Ostrom’s work, typically angled toward individual actors, has rarely been applied to international institutions in which members are sovereign states with different values. But in trade policy, the negotiations are at the state level. If the members of an institution such as the WTO are committed to sustaining a rules-based trading regime, they may have to find new ways to solve problems when one member, such as China, doesn’t want to follow the rules and other members don’t want to shoulder the cost of punishing rule-breakers.
When national-level negotiations are ineffective, new avenues should be explored. Recently, the world witnessed the efficacy of open-source, collective brainstorming on the origin of COVID-19. Investigation by a motley group, which calls itself DRASTIC, challenged the elites and those in authority, until President Biden eventually demanded an investigation by the U.S. intelligence community.
As for the “Made in China” link to forced labor, if national-level negotiations are lacking, then leveraging new technologies that harness the power of the individual could combat slow or incomplete information and verification. Digital distributed ledgers with trusted third-party auditors or customs brokers could be used to verify the provenance of goods. Policymakers with sufficient interest and willpower could impose disclosure requirements on companies, say, through the authority of the Securities and Exchange Commission, so that they would be required to disclose whether they do business in China with entities that use forced labor.
We are witnessing a global proliferation of subsidies and other trade policy instruments that prevent markets from efficiently allocating resources, disseminating information and communicating ideas. Large authoritarian governments that lack transparency are directing economic policy with ripple effects throughout the global economy, including the horrific fact that many of their imports are made with forced labor.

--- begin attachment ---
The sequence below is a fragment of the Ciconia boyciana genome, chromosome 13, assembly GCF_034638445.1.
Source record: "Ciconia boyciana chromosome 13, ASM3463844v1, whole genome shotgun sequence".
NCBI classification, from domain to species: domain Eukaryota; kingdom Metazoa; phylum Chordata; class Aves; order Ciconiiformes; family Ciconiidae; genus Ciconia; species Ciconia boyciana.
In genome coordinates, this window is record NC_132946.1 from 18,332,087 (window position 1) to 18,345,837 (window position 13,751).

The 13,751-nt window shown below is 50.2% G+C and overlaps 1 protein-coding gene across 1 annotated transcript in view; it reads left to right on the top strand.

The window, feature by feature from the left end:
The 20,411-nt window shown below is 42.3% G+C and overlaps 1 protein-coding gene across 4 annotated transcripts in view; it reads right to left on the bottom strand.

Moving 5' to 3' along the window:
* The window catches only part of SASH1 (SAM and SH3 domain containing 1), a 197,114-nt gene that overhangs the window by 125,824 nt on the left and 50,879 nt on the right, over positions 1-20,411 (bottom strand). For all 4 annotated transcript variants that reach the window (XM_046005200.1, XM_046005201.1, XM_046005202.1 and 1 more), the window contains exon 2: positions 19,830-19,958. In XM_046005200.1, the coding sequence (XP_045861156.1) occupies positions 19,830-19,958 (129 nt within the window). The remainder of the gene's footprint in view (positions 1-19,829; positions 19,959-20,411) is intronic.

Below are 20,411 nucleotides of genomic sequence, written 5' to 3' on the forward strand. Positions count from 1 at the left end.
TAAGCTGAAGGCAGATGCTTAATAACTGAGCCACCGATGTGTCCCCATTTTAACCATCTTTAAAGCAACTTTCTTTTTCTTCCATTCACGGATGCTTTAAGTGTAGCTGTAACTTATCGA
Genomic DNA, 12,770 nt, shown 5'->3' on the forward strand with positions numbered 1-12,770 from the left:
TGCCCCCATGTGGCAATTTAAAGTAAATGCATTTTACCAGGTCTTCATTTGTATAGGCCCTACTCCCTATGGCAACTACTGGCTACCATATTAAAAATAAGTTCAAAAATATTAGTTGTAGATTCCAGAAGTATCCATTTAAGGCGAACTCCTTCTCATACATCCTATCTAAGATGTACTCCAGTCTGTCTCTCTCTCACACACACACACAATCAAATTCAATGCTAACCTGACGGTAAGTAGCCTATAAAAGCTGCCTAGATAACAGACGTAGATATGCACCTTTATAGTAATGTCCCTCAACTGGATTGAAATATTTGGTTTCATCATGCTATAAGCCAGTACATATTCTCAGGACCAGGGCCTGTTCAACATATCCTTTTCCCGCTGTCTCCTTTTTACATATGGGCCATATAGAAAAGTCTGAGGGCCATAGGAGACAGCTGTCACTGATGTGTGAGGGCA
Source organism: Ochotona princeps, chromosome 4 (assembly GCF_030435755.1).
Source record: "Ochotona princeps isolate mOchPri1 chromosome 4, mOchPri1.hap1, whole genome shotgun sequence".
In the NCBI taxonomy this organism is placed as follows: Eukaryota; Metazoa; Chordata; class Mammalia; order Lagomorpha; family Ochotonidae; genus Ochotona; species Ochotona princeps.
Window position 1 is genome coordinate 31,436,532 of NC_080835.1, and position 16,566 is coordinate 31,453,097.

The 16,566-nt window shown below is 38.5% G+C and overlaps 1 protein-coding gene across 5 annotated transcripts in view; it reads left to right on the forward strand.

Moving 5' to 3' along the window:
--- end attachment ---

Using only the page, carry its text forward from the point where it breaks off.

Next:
The more China operates outside international norms, the more pressure other countries feel to respond in ways that push themselves beyond those norms. The United States and other countries are using costly protectionism and overreaching industrial policy in an attempt to compete with China. Over time, if left unchecked, these developments will chip away at the ability of markets to function. And with that will come an erosion of trust.
Regardless of China’s path, we must find a way to self-preservation. Policymakers should work harder to correctly evaluate security risks in the economic engagement with China. That means distinguishing between legitimate national security threats and veiled calls for protectionism. It also means encouraging international institutions all the way down to civil society actors to leverage technologies and find new ways for buyers and sellers to share information and restore trust.
The China challenge is bigger than any unfair trade practice such as foreign steel subsidies or export restrictions on rare earths. Confronting this challenge means finding new ways to preserve our market functions and the institutions that make them robust.